So my question now is can dementia cause hallucinations? Can it get so much worse so much faster? Or is it more likely its the drugs and/or a urine infection?
Also how on earth do you deal with it when someone has so lost their grip on reality? I tried to play along but it was just impossible to go along with him thinking we were on holiday as he wanted to get up and walk to a bar, and was convinced he was coming with me. I was really worried he'd try and follow me out and had to make him understand he had to stay there and I had to leave.

I'm at Dad's house now, having stayed overnight, and OH has just turned up to help me sort some things & we will be going to visit later and I just don't know what to do. I want to just run away to be honest. Seeing my father like that is heartbreaking.

Sorry for rambling on again. I don't seem to be able to stop once I start;)

So my question now is can dementia cause hallucinations? Can it get so much worse so much faster? Or is it more likely its the drugs and/or a urine infection?

Sadly this is true...everyone is unique in how fast it gets worse or better - every day is different for the patient. Could be that the new drugs are interfering with his brain. Ask the medical team. Read other entries on this excellent website for help in dealing with your father's behaviour and hallucinations. I have to enter my husband's 'world' and agree with him when it doesn't matter. He finds it difficult to understand what I am talking about if I try to disagree. He will clam up and get depressed. Try changing the subject , and take with you things to distract him - reading matter, an ipod of music, his favourite photos, other visitors, whatever you can think of.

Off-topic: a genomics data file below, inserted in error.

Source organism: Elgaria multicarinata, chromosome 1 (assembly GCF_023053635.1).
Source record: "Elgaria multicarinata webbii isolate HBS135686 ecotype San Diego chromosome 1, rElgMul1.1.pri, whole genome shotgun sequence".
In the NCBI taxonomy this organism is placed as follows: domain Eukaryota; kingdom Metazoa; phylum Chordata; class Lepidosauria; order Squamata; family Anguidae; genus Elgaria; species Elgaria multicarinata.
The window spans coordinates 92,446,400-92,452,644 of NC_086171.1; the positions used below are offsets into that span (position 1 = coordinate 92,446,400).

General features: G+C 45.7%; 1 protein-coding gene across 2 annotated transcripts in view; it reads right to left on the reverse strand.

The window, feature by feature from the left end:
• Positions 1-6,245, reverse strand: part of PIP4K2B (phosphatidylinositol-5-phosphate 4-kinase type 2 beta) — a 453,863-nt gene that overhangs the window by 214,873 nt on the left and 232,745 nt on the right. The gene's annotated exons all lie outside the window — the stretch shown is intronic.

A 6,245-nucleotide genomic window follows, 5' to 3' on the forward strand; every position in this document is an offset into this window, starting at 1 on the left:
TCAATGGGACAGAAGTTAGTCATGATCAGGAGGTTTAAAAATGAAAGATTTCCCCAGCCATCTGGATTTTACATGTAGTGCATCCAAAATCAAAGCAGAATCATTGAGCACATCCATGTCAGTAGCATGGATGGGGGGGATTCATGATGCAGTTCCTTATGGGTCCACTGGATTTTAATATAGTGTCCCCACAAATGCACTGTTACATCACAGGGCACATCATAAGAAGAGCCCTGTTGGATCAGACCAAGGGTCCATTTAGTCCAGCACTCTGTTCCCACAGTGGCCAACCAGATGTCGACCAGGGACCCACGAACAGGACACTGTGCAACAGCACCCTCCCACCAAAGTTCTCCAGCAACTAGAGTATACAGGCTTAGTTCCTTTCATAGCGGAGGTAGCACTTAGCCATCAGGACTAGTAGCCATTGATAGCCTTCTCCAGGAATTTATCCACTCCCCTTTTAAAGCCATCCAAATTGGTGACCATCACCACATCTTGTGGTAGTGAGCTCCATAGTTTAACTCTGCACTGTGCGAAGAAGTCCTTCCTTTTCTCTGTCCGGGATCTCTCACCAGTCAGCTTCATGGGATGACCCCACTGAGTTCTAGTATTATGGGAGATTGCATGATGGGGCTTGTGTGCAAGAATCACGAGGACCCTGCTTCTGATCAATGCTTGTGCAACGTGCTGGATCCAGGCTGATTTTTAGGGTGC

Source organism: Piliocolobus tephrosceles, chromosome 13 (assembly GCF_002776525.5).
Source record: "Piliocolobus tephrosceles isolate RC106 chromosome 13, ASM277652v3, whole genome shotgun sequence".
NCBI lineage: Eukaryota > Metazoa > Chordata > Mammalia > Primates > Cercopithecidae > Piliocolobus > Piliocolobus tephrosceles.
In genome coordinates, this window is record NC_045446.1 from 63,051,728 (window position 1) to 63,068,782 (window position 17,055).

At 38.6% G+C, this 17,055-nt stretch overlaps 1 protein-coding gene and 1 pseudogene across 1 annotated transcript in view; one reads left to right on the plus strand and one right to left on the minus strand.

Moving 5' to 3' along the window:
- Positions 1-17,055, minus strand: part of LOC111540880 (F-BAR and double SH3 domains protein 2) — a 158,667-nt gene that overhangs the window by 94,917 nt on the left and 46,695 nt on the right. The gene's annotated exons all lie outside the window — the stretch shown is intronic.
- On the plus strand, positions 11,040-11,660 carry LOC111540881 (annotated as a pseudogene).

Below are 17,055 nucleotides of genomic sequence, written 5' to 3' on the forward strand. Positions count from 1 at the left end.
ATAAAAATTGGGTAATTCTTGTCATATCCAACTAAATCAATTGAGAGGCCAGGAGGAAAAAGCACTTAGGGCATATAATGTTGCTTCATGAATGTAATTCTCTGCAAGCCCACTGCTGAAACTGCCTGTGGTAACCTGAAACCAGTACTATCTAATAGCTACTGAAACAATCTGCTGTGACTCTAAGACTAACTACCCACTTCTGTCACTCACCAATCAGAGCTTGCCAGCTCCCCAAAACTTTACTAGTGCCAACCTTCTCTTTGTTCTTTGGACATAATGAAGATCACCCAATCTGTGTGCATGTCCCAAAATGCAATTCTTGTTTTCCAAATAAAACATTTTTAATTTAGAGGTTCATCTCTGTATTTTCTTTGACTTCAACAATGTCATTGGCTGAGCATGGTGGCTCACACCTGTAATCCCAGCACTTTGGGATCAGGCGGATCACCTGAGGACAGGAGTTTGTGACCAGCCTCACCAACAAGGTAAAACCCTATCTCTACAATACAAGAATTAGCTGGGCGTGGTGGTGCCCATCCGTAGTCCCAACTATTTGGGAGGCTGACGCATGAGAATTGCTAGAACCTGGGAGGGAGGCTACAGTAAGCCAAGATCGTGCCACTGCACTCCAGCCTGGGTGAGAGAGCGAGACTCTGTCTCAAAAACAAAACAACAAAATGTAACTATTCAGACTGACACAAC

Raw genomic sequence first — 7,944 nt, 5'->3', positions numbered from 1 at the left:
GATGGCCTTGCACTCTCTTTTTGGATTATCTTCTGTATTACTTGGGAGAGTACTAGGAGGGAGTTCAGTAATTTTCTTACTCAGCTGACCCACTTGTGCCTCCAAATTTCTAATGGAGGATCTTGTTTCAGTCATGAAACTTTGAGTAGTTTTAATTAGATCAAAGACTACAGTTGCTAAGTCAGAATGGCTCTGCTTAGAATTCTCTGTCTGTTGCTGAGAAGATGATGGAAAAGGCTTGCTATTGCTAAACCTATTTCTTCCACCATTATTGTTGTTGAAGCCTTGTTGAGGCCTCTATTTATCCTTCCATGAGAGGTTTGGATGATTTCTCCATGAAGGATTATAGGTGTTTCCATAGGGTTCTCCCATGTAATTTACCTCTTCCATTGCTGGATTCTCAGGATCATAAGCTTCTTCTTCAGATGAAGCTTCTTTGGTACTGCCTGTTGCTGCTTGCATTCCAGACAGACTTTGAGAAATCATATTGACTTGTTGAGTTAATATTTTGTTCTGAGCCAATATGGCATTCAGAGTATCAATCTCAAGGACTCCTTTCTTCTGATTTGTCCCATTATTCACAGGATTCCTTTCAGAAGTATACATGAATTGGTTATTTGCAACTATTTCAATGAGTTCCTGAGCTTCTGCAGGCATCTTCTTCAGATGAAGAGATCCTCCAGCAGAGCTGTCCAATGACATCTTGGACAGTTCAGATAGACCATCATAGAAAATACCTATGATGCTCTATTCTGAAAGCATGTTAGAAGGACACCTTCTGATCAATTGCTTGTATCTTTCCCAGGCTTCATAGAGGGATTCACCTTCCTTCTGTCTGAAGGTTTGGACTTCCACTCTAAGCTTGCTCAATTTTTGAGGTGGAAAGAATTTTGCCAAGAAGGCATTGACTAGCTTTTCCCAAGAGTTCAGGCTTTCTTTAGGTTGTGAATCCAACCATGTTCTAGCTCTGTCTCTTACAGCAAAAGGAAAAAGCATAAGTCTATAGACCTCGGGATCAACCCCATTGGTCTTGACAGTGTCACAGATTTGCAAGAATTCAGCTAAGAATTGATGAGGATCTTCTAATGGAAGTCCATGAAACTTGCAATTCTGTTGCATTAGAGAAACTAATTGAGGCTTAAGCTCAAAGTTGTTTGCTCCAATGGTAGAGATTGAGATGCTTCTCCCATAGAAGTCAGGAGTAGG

Remember he was a truly useful person in his life, and is as frightened of these experiences as you are, except that your mind is whole. Try to love and reassure him. love and hugs to you...we are dealing with these things together - the researchers say there is no cure as yet.
 

Noorza

Registered User
Jun 8, 2012
6,542
0
Izzy has it covered just didn't want to read and run. It's awful for you but Dad's in the best place. It could be the medication but if he's broken his hip that's going to hurt and probably will need something stronger than paracetamol.

When my son broke his arm a few months ago they gave him something that really zonked him out until they could operate to refix it into place. Personally I was glad of them but I wasn't looking at my son being like that for weeks only a day until they could get a spot in theatre.

I could be an infection, could be the meds, who knows all you can do is explain to the nursing staff how very different he is from his normal self, and get them to arrange for the investigations. I am also wondering if it's chicken and egg, did he fall because his balance is getting worse only the nursing staff can find that out. The other thing is just going into hospital for a person with dementia can be distressing just by itself, without the broken bones and the drugs.

I just wanted you to know there are others who understand what you're going through even if we don't have the answers.
 

zicomar

Registered User
Jan 16, 2013
7
0
Leeds